FIG. 1 is a high-level schematic diagram illustrating an exemplary implementation to auto-network a plurality of water measurement apparatus;

FIG. 2 is a graphical representation of a timing chart for operation of a water measurement apparatus in an exemplary auto-network;

FIG. 3 a is a perspective view of an exemplary water measurement apparatus as it may be installed on a post;

FIG. 3 b is a diagrammatic illustration of an exemplary water measurement apparatus;

FIG. 3 c is a cut-away perspective view of an exemplary water measurement apparatus;

FIG. 4 is a functional block diagram illustrating an exemplary implementation of control circuitry;

FIGS. 5-8 are circuit diagrams that may be used to implement an exemplary water measurement apparatus; and

FIG. 9 is a plot of a waveform showing sample points during operation of an exemplary water measurement apparatus.

DETAILED DESCRIPTION

Described herein are capacitive water measurement apparatus and methods to mitigate the effects of water salinity and the change in dielectric constant with temperature. Water measurement apparatus can be provided at low cost, is readily installed, and requires minimum maintenance. In addition, water measurement apparatus has low power requirements for operation. Water measurement apparatus may be implemented in an auto-networking environment to remotely transmit water measurement data (e.g., water level and corresponding time of the measurements) to a technician or other user. The water measurement apparatus may be implemented as a solid state device with no moving parts, eliminating mechanical failures, and is not readily corroded by water hardness. This and other implementations are described in more detail below with reference to the figures.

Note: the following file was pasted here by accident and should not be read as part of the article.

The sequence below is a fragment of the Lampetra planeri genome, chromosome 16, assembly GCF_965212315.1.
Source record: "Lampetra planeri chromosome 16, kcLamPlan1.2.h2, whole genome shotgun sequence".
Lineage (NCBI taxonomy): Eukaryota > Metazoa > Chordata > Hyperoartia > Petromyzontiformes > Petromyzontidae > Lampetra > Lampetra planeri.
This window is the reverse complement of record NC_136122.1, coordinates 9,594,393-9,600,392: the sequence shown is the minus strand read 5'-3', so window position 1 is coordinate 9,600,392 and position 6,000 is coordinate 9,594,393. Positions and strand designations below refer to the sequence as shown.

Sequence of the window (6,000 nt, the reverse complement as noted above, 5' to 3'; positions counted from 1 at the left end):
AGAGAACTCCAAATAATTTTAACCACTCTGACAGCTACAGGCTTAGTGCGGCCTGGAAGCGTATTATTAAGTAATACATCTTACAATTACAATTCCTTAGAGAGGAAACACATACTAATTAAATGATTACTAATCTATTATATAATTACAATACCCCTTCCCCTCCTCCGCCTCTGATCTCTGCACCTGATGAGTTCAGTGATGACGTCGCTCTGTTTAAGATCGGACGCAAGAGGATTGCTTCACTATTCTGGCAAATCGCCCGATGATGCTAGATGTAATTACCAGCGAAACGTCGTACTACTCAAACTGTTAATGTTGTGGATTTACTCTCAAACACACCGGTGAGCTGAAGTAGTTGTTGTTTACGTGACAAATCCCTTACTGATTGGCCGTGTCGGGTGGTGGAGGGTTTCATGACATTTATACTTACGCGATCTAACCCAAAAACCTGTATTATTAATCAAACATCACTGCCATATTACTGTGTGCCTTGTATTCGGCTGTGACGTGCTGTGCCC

Implementations of the water measurement apparatus are accurate to at least ±0.25% accuracy for measurements of 0 to 4 ft (i.e., ±10.01 ft, ±0.12 in) and have a resolution of at least 0.01 ft (0.12 in). In addition, implementations of the water measurement apparatus are insensitive to air temperature, water temperature, water salinity, and residual deposits (reducing the need for regular cleaning).

Data can be gathered on-site by reading it directly from an optional LCD, or remotely by automatically transmitting data to a remote base station (e.g., accessible via the Internet). In addition, self-testing diagnostics may also be provided and may be implemented to remotely alert a user for maintenance or service, reducing the need for routine maintenance trips. The circuitry may also be field-programmable via RF commands.

Exemplary Auto-Network

FIG. 1 is high-level schematic diagram illustrating an exemplary implementation to auto-network a plurality of water measurement apparatus. The auto-network may be implemented as a “call, talk, and hang-up” model. Data is forwarded in an optimal or near optimal path with some data being sent directly to an endpoint and other data passing through other measurement stations. Data can also be delivered to an accumulation point and modified (e.g., sending height, flow or volume data). The auto-network may also be auto-configured, so that if a gage is stationed within a predetermined distance of another station, it is detected and added to the auto-network.